Airlines Reeling from the Pandemic Hammered Yet Again by Oil Prices
Oil Prices Into the Stratosphere
Since Russia’s invasion of Ukraine, the price of oil has skyrocketed and now easily exceeds $100 per barrel — the highest level in decades. Because fuel is the airline industry’s second-biggest expense after labor, some analysts are making downward revisions to profit estimates.
This comes on the heels of two rough years, with airlines struggling to get traction. Lingering concerns over COVID-19 and the potential for emerging variants may continue to sap demand. Analysts argue travel will also be muted by shrinking pocketbooks as inflation takes its bite out of consumer spending power.
Airline Stock Prices Tumble
Market observers say the conflict in Ukraine is likely to diminish consumer enthusiasm for European travel. Airlines that rely on transatlantic flights, such as United Airlines (UAL), have been hit particularly hard.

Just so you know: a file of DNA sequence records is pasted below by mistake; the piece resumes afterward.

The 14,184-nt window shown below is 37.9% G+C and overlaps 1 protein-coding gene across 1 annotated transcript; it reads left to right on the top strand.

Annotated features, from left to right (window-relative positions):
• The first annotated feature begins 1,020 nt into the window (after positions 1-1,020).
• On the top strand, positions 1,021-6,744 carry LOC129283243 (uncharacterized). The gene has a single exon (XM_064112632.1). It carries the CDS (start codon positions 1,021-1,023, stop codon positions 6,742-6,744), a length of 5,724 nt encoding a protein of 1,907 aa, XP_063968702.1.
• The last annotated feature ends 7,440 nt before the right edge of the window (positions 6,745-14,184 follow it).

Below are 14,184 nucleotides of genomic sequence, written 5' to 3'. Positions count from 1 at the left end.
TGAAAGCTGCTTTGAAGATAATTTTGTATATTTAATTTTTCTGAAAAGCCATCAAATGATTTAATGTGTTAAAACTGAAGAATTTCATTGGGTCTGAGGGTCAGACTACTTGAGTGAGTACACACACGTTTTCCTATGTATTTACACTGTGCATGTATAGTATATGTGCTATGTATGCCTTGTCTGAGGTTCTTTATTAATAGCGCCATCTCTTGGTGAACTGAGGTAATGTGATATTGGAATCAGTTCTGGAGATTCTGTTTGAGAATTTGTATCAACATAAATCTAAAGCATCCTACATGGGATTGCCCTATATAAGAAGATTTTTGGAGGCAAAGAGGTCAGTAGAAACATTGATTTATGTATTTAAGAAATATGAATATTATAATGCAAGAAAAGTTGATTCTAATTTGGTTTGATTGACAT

Labor shortages are exacerbating pressure on bottom lines. Stock prices of United Airlines, Delta Air Lines (DAL) and American Airlines (AAL) have fallen significantly in recent trading. All three are below 2019 peaks.
The Case for Optimism
In the near term, consumers may not see fares rise due to the airline industry’s intense competition. Amid inflation, wariness over geopolitical tensions, and COVID-19 potentially dampening enthusiasm for travel, the airlines may be hard pressed to raise prices either way.
There is reason for optimism in the long term. Some airlines used the last two years to streamline and cut expenses. Pent-up demand could entice people to venture out, especially during the summer. The luxury travel segment also offers promise as these consumers are less likely to reduce discretionary spending in response to rising costs. Oil prices are just the latest challenge airlines must confront in their post-pandemic flight plan.
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